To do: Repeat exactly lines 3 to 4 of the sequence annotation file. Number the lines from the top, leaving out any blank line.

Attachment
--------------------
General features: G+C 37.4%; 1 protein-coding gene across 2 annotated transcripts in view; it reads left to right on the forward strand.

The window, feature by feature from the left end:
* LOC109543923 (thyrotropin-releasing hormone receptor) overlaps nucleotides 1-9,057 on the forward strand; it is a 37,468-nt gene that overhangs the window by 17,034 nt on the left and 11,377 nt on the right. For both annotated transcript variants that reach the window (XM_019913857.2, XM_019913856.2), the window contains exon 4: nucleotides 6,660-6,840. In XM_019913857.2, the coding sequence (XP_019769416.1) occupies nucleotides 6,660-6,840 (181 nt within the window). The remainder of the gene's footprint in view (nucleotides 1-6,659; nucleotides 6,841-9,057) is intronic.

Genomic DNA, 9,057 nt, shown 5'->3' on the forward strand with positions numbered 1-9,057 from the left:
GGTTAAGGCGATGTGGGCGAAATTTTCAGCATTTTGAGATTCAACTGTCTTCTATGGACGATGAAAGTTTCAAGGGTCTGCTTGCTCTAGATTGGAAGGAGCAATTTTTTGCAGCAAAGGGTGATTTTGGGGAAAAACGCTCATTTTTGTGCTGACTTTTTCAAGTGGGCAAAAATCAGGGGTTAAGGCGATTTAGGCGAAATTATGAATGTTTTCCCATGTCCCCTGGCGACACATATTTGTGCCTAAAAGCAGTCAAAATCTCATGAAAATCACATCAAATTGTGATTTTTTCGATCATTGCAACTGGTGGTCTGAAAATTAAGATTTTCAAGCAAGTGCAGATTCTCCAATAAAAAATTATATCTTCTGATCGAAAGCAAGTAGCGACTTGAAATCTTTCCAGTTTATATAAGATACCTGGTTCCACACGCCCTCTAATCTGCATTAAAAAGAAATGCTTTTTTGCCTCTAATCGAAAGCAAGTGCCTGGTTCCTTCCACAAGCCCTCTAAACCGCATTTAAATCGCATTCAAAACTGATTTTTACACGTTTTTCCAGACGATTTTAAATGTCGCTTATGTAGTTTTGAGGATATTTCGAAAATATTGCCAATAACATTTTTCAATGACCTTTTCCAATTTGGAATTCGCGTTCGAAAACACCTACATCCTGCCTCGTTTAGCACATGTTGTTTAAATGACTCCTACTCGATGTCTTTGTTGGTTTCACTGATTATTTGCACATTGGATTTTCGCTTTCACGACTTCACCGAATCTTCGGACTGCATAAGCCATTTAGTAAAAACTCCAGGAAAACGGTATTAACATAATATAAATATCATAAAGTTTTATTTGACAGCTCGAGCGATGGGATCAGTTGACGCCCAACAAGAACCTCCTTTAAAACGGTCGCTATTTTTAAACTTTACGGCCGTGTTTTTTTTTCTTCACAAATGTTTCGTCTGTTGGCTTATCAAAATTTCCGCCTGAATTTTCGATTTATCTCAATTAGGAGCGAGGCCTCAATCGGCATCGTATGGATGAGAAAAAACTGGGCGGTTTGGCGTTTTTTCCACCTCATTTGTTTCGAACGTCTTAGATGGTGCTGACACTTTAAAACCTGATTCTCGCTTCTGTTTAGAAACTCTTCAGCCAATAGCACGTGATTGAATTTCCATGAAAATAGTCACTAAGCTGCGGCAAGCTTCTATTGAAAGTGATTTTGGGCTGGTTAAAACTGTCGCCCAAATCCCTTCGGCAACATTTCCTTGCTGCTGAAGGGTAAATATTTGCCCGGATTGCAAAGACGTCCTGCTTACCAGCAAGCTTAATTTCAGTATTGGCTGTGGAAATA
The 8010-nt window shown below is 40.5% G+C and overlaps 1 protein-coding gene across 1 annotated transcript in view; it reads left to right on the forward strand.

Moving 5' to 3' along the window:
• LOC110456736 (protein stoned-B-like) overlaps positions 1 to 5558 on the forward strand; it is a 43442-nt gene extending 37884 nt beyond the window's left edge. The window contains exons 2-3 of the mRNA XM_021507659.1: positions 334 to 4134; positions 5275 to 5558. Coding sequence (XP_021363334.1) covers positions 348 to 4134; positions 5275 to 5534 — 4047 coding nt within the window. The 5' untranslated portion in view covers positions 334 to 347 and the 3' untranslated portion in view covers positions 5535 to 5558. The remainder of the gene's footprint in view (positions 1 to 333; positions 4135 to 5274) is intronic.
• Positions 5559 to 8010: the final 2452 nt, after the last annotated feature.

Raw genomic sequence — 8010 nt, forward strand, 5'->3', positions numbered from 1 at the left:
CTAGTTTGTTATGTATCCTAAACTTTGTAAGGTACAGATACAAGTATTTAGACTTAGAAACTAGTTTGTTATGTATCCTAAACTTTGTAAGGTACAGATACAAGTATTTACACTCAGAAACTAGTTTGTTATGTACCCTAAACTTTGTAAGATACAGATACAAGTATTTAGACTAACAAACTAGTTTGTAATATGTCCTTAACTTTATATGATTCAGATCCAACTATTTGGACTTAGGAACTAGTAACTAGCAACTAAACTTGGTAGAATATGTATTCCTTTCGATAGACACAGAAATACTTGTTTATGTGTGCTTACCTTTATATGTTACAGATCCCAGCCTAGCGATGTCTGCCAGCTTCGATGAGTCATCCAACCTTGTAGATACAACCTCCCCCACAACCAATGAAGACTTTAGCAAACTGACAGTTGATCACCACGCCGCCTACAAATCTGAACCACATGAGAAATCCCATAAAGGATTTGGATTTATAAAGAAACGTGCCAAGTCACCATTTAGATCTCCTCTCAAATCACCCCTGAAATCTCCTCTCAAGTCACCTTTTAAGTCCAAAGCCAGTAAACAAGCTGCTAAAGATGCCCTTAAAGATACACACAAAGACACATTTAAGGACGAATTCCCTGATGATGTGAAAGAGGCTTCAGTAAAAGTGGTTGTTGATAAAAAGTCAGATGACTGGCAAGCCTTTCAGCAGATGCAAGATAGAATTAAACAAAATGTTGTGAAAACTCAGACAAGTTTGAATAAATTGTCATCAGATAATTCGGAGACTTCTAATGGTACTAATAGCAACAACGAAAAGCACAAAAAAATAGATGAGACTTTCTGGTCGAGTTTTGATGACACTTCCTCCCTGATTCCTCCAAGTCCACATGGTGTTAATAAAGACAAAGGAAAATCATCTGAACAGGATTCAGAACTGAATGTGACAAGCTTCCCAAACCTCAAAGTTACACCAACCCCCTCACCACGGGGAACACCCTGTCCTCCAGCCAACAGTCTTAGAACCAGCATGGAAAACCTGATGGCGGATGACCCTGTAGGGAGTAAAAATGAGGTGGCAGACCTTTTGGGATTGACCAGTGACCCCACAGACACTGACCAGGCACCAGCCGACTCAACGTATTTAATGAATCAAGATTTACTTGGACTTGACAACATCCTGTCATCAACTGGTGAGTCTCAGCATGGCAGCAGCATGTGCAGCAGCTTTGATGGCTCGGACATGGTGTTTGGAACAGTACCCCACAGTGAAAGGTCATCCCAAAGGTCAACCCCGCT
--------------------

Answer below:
* LOC109543923 (thyrotropin-releasing hormone receptor) overlaps nucleotides 1-9,057 on the forward strand; it is a 37,468-nt gene that overhangs the window by 17,034 nt on the left and 11,377 nt on the right. For both annotated transcript variants that reach the window (XM_019913857.2, XM_019913856.2), the window contains exon 4: nucleotides 6,660-6,840. In XM_019913857.2, the coding sequence (XP_019769416.1) occupies nucleotides 6,660-6,840 (181 nt within the window). The remainder of the gene's footprint in view (nucleotides 1-6,659; nucleotides 6,841-9,057) is intronic.

Genomic DNA, 9,057 nt, shown 5'->3' on the forward strand with positions numbered 1-9,057 from the left: